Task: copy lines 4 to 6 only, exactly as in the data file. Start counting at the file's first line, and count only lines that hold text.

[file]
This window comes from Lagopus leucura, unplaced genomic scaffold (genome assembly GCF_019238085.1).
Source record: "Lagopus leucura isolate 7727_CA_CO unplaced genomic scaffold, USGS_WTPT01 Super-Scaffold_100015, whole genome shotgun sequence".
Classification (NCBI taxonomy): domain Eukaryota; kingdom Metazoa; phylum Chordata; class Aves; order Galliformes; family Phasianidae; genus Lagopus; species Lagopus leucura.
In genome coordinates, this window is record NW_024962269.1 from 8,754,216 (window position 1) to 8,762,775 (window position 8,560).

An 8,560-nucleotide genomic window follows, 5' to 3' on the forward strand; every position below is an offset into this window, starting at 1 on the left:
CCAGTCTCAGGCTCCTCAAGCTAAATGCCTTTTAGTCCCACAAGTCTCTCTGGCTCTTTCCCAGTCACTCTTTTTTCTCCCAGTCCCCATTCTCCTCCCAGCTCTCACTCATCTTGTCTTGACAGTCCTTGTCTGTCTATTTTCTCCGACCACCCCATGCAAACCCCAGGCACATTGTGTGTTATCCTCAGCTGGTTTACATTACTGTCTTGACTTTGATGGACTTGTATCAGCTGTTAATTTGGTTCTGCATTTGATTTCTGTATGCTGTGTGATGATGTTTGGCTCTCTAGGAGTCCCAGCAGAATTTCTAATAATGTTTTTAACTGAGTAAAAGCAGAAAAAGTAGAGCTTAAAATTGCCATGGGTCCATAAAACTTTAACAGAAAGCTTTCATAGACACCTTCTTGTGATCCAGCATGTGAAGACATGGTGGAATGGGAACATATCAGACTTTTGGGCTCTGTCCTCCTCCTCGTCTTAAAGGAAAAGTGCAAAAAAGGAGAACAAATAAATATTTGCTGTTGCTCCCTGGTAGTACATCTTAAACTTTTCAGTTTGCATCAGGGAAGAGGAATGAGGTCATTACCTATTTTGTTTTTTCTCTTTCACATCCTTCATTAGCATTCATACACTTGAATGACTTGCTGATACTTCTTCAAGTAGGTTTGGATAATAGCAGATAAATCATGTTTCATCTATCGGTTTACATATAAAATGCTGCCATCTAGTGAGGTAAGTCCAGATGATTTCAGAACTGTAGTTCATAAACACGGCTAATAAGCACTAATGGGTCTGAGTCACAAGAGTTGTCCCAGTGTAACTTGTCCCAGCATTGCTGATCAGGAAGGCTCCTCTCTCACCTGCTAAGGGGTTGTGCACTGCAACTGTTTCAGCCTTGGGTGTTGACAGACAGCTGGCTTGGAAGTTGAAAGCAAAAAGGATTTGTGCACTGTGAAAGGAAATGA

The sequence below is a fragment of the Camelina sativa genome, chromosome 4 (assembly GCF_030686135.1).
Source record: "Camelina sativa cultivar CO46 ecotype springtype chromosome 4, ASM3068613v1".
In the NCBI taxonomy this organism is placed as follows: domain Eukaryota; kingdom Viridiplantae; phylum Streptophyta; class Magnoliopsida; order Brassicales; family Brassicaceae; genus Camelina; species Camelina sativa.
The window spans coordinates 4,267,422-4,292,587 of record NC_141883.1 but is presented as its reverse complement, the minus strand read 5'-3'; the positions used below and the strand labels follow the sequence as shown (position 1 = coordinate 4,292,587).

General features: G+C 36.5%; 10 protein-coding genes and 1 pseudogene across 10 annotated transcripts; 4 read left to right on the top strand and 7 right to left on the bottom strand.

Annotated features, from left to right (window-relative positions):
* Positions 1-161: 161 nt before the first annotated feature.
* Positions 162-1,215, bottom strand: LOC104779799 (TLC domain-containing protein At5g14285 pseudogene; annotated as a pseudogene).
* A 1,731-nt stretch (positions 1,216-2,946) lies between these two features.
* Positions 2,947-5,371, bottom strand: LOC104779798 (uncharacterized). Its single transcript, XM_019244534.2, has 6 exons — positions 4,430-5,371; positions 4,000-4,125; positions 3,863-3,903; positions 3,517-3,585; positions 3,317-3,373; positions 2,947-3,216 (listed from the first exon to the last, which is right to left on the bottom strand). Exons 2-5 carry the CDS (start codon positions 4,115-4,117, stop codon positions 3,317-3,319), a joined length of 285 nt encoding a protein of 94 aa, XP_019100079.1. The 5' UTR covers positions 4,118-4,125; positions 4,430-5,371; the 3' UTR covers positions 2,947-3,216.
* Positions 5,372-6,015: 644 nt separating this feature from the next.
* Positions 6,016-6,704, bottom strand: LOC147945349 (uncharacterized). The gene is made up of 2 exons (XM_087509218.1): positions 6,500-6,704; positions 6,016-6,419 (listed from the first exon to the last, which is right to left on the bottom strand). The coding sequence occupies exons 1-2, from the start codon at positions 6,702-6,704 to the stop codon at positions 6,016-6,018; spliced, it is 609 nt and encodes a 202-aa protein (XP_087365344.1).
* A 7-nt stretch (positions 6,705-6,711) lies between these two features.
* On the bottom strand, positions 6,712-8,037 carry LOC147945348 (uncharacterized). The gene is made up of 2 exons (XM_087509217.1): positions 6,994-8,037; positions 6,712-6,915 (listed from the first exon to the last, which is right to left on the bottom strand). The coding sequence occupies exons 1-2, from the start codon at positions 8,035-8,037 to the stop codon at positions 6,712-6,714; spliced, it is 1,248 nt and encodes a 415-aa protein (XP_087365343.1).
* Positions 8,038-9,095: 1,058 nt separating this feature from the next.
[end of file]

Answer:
In genome coordinates, this window is record NW_024962269.1 from 8,754,216 (window position 1) to 8,762,775 (window position 8,560).

An 8,560-nucleotide genomic window follows, 5' to 3' on the forward strand; every position below is an offset into this window, starting at 1 on the left:
CCAGTCTCAGGCTCCTCAAGCTAAATGCCTTTTAGTCCCACAAGTCTCTCTGGCTCTTTCCCAGTCACTCTTTTTTCTCCCAGTCCCCATTCTCCTCCCAGCTCTCACTCATCTTGTCTTGACAGTCCTTGTCTGTCTATTTTCTCCGACCACCCCATGCAAACCCCAGGCACATTGTGTGTTATCCTCAGCTGGTTTACATTACTGTCTTGACTTTGATGGACTTGTATCAGCTGTTAATTTGGTTCTGCATTTGATTTCTGTATGCTGTGTGATGATGTTTGGCTCTCTAGGAGTCCCAGCAGAATTTCTAATAATGTTTTTAACTGAGTAAAAGCAGAAAAAGTAGAGCTTAAAATTGCCATGGGTCCATAAAACTTTAACAGAAAGCTTTCATAGACACCTTCTTGTGATCCAGCATGTGAAGACATGGTGGAATGGGAACATATCAGACTTTTGGGCTCTGTCCTCCTCCTCGTCTTAAAGGAAAAGTGCAAAAAAGGAGAACAAATAAATATTTGCTGTTGCTCCCTGGTAGTACATCTTAAACTTTTCAGTTTGCATCAGGGAAGAGGAATGAGGTCATTACCTATTTTGTTTTTTCTCTTTCACATCCTTCATTAGCATTCATACACTTGAATGACTTGCTGATACTTCTTCAAGTAGGTTTGGATAATAGCAGATAAATCATGTTTCATCTATCGGTTTACATATAAAATGCTGCCATCTAGTGAGGTAAGTCCAGATGATTTCAGAACTGTAGTTCATAAACACGGCTAATAAGCACTAATGGGTCTGAGTCACAAGAGTTGTCCCAGTGTAACTTGTCCCAGCATTGCTGATCAGGAAGGCTCCTCTCTCACCTGCTAAGGGGTTGTGCACTGCAACTGTTTCAGCCTTGGGTGTTGACAGACAGCTGGCTTGGAAGTTGAAAGCAAAAAGGATTTGTGCACTGTGAAAGGAAATGA